Although over several decades a handful of decisions from District Courts around the country recognized under certain circumstances a maritime tort of "financial unseaworthiness", only one Court of Appeals, the 5th Circuit, has endorsed it. The Southern District Court in New York noted this recently and refused to recognize such a tort in Maritime Law.
An importer in New York asserted tort claims of financial unseaworthiness to recover alleged losses resulting from a three- month delay in shipping cargo from Turkey, due to arrest of the vessel by creditors. During the course of the voyage, the vessel was seized at Baltimore, and it took over 90 days before the owner put up security.
The plaintiff claimed that the intended purchaser of its steel shipment rejected the steel because of the delay, and that it was obliged to sell the cargo at a discount to other buyers, resulting in a loss of $577,000. The District judge in New York reviewed the maritime cases in other Districts that had recognized the alleged tort of financial unseaworthiness. He said none were binding in the Second Circuit, and he was not going to be the first one to enforce the alleged maritime tort. The theory is that when a carrier fails to maintain the financial security of a vessel and its seizure by creditors result in damage to a shipper's cargo because of delay, the carrier has breached its duty to the cargo owner and is liable for the resulting loss.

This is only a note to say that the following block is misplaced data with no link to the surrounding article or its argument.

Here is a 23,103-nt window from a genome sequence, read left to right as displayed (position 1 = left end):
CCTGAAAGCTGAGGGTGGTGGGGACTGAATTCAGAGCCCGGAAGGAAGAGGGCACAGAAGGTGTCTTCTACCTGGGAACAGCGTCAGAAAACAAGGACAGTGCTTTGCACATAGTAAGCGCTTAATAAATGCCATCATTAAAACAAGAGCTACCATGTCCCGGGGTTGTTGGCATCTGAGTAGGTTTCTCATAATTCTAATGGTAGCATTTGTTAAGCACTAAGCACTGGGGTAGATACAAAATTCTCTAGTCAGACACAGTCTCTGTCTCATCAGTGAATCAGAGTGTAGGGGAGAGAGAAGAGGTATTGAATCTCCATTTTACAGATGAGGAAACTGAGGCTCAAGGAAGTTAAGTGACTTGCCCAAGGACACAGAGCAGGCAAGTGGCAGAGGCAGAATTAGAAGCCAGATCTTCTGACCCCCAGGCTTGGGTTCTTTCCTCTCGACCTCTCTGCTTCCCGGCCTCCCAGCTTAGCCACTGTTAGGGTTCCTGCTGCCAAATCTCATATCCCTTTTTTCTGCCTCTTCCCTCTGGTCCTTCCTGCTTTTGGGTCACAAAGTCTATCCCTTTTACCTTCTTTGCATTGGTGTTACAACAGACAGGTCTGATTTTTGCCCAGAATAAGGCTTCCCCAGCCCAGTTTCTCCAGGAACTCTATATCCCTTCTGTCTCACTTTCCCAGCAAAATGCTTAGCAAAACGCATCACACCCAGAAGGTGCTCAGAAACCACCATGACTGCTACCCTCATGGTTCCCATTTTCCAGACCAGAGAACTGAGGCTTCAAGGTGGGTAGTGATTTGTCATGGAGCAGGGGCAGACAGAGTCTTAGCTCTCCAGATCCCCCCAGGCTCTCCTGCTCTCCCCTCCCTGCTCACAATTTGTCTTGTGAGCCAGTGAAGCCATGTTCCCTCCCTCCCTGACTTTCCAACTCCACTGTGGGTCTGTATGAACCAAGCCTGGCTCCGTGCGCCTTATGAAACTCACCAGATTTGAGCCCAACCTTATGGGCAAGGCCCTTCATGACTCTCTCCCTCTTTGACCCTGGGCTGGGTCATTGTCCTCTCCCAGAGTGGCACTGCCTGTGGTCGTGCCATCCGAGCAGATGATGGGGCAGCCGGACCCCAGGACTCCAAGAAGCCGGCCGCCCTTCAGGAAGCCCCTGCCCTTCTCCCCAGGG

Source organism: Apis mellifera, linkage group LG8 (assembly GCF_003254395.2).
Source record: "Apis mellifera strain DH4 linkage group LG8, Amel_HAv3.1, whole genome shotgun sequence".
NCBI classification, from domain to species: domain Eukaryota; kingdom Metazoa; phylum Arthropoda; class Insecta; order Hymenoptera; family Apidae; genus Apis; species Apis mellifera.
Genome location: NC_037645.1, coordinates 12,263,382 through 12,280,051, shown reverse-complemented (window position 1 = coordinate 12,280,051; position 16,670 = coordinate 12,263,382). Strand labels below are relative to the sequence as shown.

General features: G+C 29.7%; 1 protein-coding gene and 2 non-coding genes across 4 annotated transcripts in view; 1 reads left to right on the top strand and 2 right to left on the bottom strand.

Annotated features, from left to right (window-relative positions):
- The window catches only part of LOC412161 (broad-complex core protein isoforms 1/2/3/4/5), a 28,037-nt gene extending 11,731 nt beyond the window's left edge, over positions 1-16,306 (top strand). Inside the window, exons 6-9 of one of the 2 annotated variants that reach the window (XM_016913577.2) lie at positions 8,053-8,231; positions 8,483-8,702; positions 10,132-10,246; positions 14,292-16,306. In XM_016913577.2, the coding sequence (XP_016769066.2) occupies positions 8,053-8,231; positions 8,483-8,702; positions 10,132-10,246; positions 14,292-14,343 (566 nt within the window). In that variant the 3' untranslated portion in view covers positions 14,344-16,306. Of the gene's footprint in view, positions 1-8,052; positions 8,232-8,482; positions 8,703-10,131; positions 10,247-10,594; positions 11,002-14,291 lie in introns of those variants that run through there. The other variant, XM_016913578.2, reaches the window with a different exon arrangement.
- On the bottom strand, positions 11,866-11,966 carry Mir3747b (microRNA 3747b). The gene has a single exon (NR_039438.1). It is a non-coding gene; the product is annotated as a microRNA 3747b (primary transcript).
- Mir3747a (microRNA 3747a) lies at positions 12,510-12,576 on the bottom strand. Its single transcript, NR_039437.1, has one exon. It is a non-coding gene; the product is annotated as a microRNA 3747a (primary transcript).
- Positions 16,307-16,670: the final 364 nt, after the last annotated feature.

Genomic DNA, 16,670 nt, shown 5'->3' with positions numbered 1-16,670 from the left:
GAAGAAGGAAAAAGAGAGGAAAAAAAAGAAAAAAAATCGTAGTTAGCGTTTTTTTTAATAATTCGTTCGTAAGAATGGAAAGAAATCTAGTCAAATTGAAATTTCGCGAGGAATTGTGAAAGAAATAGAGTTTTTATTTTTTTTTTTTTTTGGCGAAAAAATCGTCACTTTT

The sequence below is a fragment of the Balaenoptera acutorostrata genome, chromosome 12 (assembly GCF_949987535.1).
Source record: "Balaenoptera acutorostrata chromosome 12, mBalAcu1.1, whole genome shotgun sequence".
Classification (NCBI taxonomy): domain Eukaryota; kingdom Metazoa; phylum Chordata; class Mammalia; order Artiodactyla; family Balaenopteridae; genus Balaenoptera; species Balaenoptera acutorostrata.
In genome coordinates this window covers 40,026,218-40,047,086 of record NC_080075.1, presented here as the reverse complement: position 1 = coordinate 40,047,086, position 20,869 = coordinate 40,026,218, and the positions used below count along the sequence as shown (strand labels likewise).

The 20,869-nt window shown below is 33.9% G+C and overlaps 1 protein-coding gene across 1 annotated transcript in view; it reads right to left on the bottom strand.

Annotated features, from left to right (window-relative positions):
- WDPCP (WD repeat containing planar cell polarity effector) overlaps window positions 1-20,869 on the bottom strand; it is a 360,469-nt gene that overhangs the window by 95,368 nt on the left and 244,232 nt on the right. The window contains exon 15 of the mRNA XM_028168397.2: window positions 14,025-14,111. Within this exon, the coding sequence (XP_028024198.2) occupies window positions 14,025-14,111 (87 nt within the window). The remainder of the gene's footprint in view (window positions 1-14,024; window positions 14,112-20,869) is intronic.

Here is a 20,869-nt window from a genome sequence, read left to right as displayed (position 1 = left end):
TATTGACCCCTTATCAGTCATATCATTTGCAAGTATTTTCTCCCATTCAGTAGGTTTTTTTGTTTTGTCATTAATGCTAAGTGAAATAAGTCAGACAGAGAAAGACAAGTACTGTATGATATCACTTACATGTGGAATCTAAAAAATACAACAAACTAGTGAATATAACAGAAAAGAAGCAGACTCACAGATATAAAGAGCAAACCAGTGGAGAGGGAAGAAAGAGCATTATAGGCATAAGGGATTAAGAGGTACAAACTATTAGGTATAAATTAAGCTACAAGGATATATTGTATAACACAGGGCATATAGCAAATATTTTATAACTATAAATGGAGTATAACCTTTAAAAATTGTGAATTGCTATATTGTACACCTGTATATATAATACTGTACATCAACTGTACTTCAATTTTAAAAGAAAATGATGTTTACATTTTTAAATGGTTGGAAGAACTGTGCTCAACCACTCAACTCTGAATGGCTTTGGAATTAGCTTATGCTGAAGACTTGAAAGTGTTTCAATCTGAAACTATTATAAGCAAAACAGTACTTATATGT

The Court also noted the Second Circuit had ruled that "purely economic losses" are not recoverable for an unintended maritime tort in the absence of physical injury. The Court allowed the case to proceed on the basis of breach of contract. Thyssenkrupp Materials v. Western Bulk Carriers (S.D.N.Y. June 16, 2014).